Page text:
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Read an Excerpt of FLEX by Ferrett Steinmetz

We’re pleased to be able to bring to you today an excerpt from Ferrett Steinmetz’s debut novel, Flex (out March 3rd from Angry Robot Books)!

Here’s what the book is about:

FLEX: Distilled magic in crystal form. The most dangerous drug in the world. Snort it, and you can create incredible coincidences to live the life of your dreams.

FLUX: The backlash from snorting Flex. The universe hates magic and tries to rebalance the odds; maybe you survive the horrendous accidents the Flex inflicts, maybe you don’t.

PAUL TSABO: The obsessed bureaucromancer who’s turned paperwork into a magical Beast that can rewrite rental agreements, conjure rented cars from nowhere, track down anyone who’s ever filled out a form.

But when all of his formulaic magic can’t save his burned daughter, Paul must enter the dangerous world of Flex dealers to heal her. Except he’s never done this before – and the punishment for brewing Flex is army conscription and a total brain-wipe.

Read on for the excerpt!


Flex (An Excerpt)
by Ferrett Steinmetz

Chapter 5: Sexing Chickens

On August 14th at 3pm, the clouds overhead turned a pestilent green, then rained thousands of frogs down onto Father Capodanno Boulevard . The National Weather Service estimated the frogs – later determined to be square-spotted pickerels – had been catapulted high into the air by a freak tornado that had touched down in a nearby pond.

This was not the weird part.

The weird part was the way the frogs were deposited by the side of Father Capodanno Boulevard; they dropped into place approximately twelve inches apart from each other in a row that stretched on for half a mile, cushioned by a fluke gust of wind before they would have splattered into the glass-strewn culvert by the side of the freeway. They all faced the opposite side of the road. It was as though the frogs had been deposited by a meticulous and eccentric storm in preparation for a race.

Which was exactly the case.

After standing stock-still for precisely six seconds, the frogs all leapt into the rush hour traffic in an amphibian ballet. Bleary truck drivers blatted their horns in surprise, skidding to one side; moms in minivans crushed frogs underwheel as their children screamed.

The frogs darted back and forth in vain attempts to reach the other side, in what should have caused an instant traffic jam. No one slowed down, though they stomped on the brakes; every on-board computer in every car on that rush hour road went haywire simultaneously, accelerating to an even fifty miles an hour. Drivers panicked. Some careened into the ditch, driving until their car smashed into the bordering wood of pollution-starved pine trees; others veered into the guardrails.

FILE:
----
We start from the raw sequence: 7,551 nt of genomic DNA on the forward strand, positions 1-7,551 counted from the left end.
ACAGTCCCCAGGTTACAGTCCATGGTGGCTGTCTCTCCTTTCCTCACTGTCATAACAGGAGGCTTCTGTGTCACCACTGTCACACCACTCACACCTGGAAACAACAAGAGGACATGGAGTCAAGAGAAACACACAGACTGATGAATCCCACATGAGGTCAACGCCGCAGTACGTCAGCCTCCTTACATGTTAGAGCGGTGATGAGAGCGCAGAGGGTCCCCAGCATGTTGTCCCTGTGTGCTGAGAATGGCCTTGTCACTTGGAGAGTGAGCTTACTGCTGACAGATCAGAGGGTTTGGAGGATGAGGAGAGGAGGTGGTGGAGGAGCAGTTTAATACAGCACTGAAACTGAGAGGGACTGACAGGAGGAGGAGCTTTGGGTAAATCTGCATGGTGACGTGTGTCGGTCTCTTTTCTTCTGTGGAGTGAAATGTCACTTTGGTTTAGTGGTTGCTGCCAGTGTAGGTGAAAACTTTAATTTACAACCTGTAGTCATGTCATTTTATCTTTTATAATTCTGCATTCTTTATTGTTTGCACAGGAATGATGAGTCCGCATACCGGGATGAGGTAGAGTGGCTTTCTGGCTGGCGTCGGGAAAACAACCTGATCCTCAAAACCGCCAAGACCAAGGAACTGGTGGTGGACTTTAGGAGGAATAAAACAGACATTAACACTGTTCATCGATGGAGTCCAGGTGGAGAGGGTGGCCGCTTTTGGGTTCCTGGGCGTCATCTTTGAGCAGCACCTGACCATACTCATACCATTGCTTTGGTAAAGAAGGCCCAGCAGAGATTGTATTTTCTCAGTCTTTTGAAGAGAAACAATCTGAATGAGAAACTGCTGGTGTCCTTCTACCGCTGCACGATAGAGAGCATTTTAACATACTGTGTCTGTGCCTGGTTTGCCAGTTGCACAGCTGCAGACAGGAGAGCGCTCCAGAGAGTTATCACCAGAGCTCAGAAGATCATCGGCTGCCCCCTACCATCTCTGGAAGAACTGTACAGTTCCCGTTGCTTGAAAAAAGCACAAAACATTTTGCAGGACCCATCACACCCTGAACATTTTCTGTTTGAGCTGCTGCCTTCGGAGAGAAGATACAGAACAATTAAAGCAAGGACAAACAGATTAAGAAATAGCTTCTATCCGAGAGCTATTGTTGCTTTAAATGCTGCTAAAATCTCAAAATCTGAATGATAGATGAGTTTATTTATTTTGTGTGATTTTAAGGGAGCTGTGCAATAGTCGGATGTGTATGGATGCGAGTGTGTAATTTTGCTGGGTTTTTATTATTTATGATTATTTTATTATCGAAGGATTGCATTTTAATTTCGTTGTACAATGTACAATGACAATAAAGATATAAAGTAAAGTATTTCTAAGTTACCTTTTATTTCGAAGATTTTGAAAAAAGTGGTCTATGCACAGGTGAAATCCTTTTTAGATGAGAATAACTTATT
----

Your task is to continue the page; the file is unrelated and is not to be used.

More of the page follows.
At first blush, the amphibious fatality rate shouldn’t have been high; the frogs were the size of a man’s palm and should have been safe unless squashed directly underneath a tire.

Except whenever any automobile passed over them, even a truck with what was later measured to be a twelve-inch ride height, the frogs were squashed into wet red heaps. Their shattered bones emerged arranged into rough skull-and-crossbones shapes.

This was still not the strangest thing. The strangest thing, recorded dutifully on police security tapes, was how the frogs all leapt in straight lines until they turned right or left – rotating at perfect ninety-degree angles .

#

Stapleton was a perfect neighborhood for a little covert ’mancy, Paul thought. What ’mancers wanted for Flex laboratories was cheap housing with big backyards for penning in the sacrifices.

And Stapleton had been a rising star back in the 1960s. The houses, painted in sunny colors, had been built to hold huge futures: sprawling porches to hold cocktail parties, chicken-wire-bounded gardens to grow tomatoes for hearty family meals, a big backyard for big golden retrievers to run in.

But the industry in Stapleton had dried up. The gardens were choked by weeds, the porches warped by years of rain, the sunny yellows reduced to peeling grays. Half the houses here had been repossessed; their unmowed lawns were now wild thatches choked with rusting Coors cans. The children of Stapleton wisely stayed inside, the bright pixelated worlds of their Wiis superior to anything this dismal exterior could offer.

Any dogs on those lawns are coming to bad ends, Paul thought, limping along the road. Someone’s using their Wii for more than gaming.

Paul limped down the road, feeling lucky to be out on the case. His stump rubbed blisters inside the misfit cup, and though the motor in his ankle helped steady his gait, he’d be lucky to get four hours of walking from a full charge. Yet there was only one real way to track down a Flex lab: on foot.

He always thought of chickens when he hunted ’mancers. Mainly because of how he’d explained it to his daughter Aliyah.

“It’s… hard to explain,” he’d told her. “Finding magic is kind of like sexing chickens.”

“What?” Imani had grinned, shoving her latest case aside to kick her feet up on the desk. “This, I gotta hear.”

“What’s a sex chicken, Daddy?” Imani and Paul had both cracked up —a good, clean laughter, one that had probably added two months to their marriage.

“Not a sex chicken, sweetie,” Paul had explained, calming Aliyah’s laughter-inspired outrage. “You know there are boy chickens and girl chickens, right?”

“Technically, ‘boy chickens’ are roosters, sweetie.”

“I am aware, my sweet wife. Anyway, when chickens are born, they’re small fluffy bundles that are – well, about the size of an egg. So you know how people tell which chickens are girls?”